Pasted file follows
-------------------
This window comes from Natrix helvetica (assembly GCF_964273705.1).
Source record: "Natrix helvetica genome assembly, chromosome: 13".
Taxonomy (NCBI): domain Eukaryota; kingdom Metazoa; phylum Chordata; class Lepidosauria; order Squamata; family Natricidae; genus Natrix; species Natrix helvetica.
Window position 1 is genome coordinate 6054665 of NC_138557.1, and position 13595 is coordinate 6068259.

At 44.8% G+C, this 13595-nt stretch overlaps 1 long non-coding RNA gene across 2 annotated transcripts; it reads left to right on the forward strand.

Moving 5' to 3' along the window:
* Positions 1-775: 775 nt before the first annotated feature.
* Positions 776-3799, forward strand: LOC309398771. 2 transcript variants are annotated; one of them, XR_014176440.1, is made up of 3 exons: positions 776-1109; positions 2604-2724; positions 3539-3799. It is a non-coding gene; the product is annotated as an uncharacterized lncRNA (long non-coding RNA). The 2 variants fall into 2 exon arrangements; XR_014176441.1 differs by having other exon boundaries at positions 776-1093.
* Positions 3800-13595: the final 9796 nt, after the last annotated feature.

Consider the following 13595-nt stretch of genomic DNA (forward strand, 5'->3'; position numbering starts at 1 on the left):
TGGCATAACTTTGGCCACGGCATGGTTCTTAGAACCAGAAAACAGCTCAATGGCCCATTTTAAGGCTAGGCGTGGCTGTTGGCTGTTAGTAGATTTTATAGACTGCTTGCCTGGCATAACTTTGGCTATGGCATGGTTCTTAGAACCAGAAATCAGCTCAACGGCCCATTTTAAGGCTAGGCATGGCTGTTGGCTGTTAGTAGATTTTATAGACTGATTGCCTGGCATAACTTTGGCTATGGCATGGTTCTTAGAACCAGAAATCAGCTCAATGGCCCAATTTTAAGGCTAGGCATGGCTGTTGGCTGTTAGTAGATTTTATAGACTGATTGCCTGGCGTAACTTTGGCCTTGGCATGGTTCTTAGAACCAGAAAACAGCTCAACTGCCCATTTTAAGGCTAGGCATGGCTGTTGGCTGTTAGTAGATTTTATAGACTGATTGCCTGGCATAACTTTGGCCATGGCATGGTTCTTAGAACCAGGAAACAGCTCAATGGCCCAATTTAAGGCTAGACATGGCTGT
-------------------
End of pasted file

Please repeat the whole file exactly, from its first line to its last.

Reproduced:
This window comes from Natrix helvetica (assembly GCF_964273705.1).
Source record: "Natrix helvetica genome assembly, chromosome: 13".
Taxonomy (NCBI): domain Eukaryota; kingdom Metazoa; phylum Chordata; class Lepidosauria; order Squamata; family Natricidae; genus Natrix; species Natrix helvetica.
Window position 1 is genome coordinate 6054665 of NC_138557.1, and position 13595 is coordinate 6068259.

At 44.8% G+C, this 13595-nt stretch overlaps 1 long non-coding RNA gene across 2 annotated transcripts; it reads left to right on the forward strand.

Moving 5' to 3' along the window:
* Positions 1-775: 775 nt before the first annotated feature.
* Positions 776-3799, forward strand: LOC309398771. 2 transcript variants are annotated; one of them, XR_014176440.1, is made up of 3 exons: positions 776-1109; positions 2604-2724; positions 3539-3799. It is a non-coding gene; the product is annotated as an uncharacterized lncRNA (long non-coding RNA). The 2 variants fall into 2 exon arrangements; XR_014176441.1 differs by having other exon boundaries at positions 776-1093.
* Positions 3800-13595: the final 9796 nt, after the last annotated feature.

Consider the following 13595-nt stretch of genomic DNA (forward strand, 5'->3'; position numbering starts at 1 on the left):
TGGCATAACTTTGGCCACGGCATGGTTCTTAGAACCAGAAAACAGCTCAATGGCCCATTTTAAGGCTAGGCGTGGCTGTTGGCTGTTAGTAGATTTTATAGACTGCTTGCCTGGCATAACTTTGGCTATGGCATGGTTCTTAGAACCAGAAATCAGCTCAACGGCCCATTTTAAGGCTAGGCATGGCTGTTGGCTGTTAGTAGATTTTATAGACTGATTGCCTGGCATAACTTTGGCTATGGCATGGTTCTTAGAACCAGAAATCAGCTCAATGGCCCAATTTTAAGGCTAGGCATGGCTGTTGGCTGTTAGTAGATTTTATAGACTGATTGCCTGGCGTAACTTTGGCCTTGGCATGGTTCTTAGAACCAGAAAACAGCTCAACTGCCCATTTTAAGGCTAGGCATGGCTGTTGGCTGTTAGTAGATTTTATAGACTGATTGCCTGGCATAACTTTGGCCATGGCATGGTTCTTAGAACCAGGAAACAGCTCAATGGCCCAATTTAAGGCTAGACATGGCTGT